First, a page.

Fast Breaks: Suns-Blazers, Game 2
Steve Nash was able to run the Suns offense much better in Game 2
Jason Richardson took advantage of open shots to score 29 points
Andre Miller, the Game 1 hero, was a non-factor in Game 2
Nobody expected the Portland Trail Blazers to sweep the Phoenix Suns. But nobody expected the Blazers to turn their Game 1 upset into a completely demoralizing loss, either. Still, that's what happened when an inspired Suns team played the way it had played over the final month of the season. It happened on several fronts.
Steve Nash was back to being Steve Nash. Not that he ever is completely contained. But he had a more difficult time in Game 1 orchestrating the Suns' offense. And when Nash is forced to be more of a scorer than a distributor, the Suns generally are not as good a team. On Tuesday, he had 13 points, 16 assists and just one turnover in 29 minutes. That's right, a 16-to-1 assist-to-turnover ratio. Not bad for a 36-year-old.
Jason Richardson was hitting 3-pointers. The Suns are at their best when Nash can penetrate and kick, and JRich took full advantage, hitting three first-half threes and four overall en route to 29 points. The Suns have never been just about Nash and Stoudemire, and usually a third player -- Richardson, Grant Hill, Leandro Barbosa or Channing Frye -- needs to step to the fore for them to be successful. On this night it was Richardson.
Amar'e Stoudemire stopped standing around. The Blazers, and specifically Marcus Camby, were credited with shutting down Stoudemire in Game 1. But some of that had to do with either his confusion about Portland's defense or a simple lack of aggressiveness. On Tuesday, Stoudemire attacked from the very beginning, making quick, decisive moves to the basket when he got the ball on the block or putting up confident shots when he received the ball on the perimeter. Camby is a good defender. Stoudemire is a better offensive player. If he puts his mind to it, he should be able to do at least as well as he did Tuesday, when he had 18 points, which included eight trips to the free throw line.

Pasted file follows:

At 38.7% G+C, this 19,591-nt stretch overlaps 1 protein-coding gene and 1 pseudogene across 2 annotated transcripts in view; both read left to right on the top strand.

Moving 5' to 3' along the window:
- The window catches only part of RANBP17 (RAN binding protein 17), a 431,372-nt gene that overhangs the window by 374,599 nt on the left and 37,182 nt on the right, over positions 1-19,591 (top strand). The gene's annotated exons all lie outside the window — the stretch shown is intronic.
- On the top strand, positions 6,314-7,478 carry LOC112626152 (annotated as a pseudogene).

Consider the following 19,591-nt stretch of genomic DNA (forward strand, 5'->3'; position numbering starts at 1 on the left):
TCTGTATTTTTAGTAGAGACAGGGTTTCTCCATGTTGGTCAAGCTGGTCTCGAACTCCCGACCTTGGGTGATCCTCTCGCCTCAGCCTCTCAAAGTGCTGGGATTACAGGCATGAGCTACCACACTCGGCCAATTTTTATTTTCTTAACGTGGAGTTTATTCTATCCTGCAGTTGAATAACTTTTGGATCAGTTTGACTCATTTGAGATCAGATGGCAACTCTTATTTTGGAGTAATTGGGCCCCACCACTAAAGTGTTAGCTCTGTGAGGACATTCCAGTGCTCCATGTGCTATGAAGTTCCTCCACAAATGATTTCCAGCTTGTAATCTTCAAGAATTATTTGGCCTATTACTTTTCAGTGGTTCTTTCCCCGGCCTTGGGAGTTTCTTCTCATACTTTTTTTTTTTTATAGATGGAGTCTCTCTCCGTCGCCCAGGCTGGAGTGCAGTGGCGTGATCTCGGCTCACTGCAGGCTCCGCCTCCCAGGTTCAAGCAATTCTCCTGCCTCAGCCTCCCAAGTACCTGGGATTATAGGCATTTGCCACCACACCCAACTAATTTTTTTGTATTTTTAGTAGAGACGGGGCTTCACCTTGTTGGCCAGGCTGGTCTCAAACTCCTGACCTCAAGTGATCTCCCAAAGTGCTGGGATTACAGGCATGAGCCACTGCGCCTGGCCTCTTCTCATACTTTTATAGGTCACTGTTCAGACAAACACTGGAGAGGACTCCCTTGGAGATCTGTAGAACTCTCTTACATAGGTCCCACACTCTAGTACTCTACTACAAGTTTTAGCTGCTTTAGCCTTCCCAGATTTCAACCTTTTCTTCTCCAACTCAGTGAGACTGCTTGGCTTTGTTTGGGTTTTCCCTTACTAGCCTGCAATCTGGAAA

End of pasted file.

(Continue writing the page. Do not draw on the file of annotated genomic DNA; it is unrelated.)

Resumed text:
Andre Miller was shut down. The hero of Game 1 was a virtual non-factor on Tuesday. He was bodied up. He was bottled up. And when he got to the rim, he was met there by several Phoenix defenders. Miller is not a good enough jump shooter to solely rely on that aspect of his game so he has to take his man off the dribble. The Suns made a concerted effort to limit what he was able to get in the lane, the reason he finished with only 12 points -- 19 fewer than Game 1 -- and three assists.
Marcus Camby cannot finish at the rim. Camby missed a breakaway dunk in Game 1 that nearly gave the Suns the opportunity to get back in the game. He missed a point blank layup on a beautiful feed from Miller in the first half Tuesday. He missed a driving layup later in the game. Yes, Camby is more known for his defense and shot-blocking. But the guy has to be able to finish plays that most grade-schoolers can make. Just because he was given a new contract does not mean he can coast. He is not Portland's primary offensive weapon, but he needs to make the plays 7-footers make.
NBA Truth & Rumors